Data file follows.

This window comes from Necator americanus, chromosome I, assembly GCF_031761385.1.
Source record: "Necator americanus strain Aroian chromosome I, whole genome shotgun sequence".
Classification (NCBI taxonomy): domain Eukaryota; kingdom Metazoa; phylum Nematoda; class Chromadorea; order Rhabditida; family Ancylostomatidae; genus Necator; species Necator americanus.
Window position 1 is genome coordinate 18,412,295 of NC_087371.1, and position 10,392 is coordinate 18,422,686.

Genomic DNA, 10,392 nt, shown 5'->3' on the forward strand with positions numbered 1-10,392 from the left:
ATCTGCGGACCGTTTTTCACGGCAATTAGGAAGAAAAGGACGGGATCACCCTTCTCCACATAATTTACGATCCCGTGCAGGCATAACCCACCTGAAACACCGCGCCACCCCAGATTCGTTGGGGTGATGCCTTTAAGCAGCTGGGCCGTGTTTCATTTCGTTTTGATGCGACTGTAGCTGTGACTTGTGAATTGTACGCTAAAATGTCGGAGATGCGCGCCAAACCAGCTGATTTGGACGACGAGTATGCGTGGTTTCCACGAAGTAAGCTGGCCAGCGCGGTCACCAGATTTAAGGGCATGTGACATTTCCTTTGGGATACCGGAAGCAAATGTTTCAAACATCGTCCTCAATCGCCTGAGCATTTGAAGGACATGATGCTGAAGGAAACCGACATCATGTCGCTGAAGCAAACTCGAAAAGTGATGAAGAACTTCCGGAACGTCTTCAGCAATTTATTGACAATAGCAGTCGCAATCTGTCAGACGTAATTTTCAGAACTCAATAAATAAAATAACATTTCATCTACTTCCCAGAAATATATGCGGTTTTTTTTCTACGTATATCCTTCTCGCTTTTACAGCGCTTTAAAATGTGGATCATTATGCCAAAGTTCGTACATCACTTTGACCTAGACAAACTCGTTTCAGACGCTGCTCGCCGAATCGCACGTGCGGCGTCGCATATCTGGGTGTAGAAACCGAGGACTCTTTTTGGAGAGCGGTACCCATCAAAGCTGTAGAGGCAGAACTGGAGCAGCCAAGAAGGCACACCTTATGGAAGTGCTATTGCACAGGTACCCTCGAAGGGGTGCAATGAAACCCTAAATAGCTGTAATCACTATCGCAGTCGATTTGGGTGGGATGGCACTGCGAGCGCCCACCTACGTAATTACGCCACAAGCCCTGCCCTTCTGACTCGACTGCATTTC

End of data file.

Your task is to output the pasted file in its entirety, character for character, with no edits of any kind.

This window comes from Necator americanus, chromosome I, assembly GCF_031761385.1.
Source record: "Necator americanus strain Aroian chromosome I, whole genome shotgun sequence".
Classification (NCBI taxonomy): domain Eukaryota; kingdom Metazoa; phylum Nematoda; class Chromadorea; order Rhabditida; family Ancylostomatidae; genus Necator; species Necator americanus.
Window position 1 is genome coordinate 18,412,295 of NC_087371.1, and position 10,392 is coordinate 18,422,686.

Genomic DNA, 10,392 nt, shown 5'->3' on the forward strand with positions numbered 1-10,392 from the left:
ATCTGCGGACCGTTTTTCACGGCAATTAGGAAGAAAAGGACGGGATCACCCTTCTCCACATAATTTACGATCCCGTGCAGGCATAACCCACCTGAAACACCGCGCCACCCCAGATTCGTTGGGGTGATGCCTTTAAGCAGCTGGGCCGTGTTTCATTTCGTTTTGATGCGACTGTAGCTGTGACTTGTGAATTGTACGCTAAAATGTCGGAGATGCGCGCCAAACCAGCTGATTTGGACGACGAGTATGCGTGGTTTCCACGAAGTAAGCTGGCCAGCGCGGTCACCAGATTTAAGGGCATGTGACATTTCCTTTGGGATACCGGAAGCAAATGTTTCAAACATCGTCCTCAATCGCCTGAGCATTTGAAGGACATGATGCTGAAGGAAACCGACATCATGTCGCTGAAGCAAACTCGAAAAGTGATGAAGAACTTCCGGAACGTCTTCAGCAATTTATTGACAATAGCAGTCGCAATCTGTCAGACGTAATTTTCAGAACTCAATAAATAAAATAACATTTCATCTACTTCCCAGAAATATATGCGGTTTTTTTTCTACGTATATCCTTCTCGCTTTTACAGCGCTTTAAAATGTGGATCATTATGCCAAAGTTCGTACATCACTTTGACCTAGACAAACTCGTTTCAGACGCTGCTCGCCGAATCGCACGTGCGGCGTCGCATATCTGGGTGTAGAAACCGAGGACTCTTTTTGGAGAGCGGTACCCATCAAAGCTGTAGAGGCAGAACTGGAGCAGCCAAGAAGGCACACCTTATGGAAGTGCTATTGCACAGGTACCCTCGAAGGGGTGCAATGAAACCCTAAATAGCTGTAATCACTATCGCAGTCGATTTGGGTGGGATGGCACTGCGAGCGCCCACCTACGTAATTACGCCACAAGCCCTGCCCTTCTGACTCGACTGCATTTC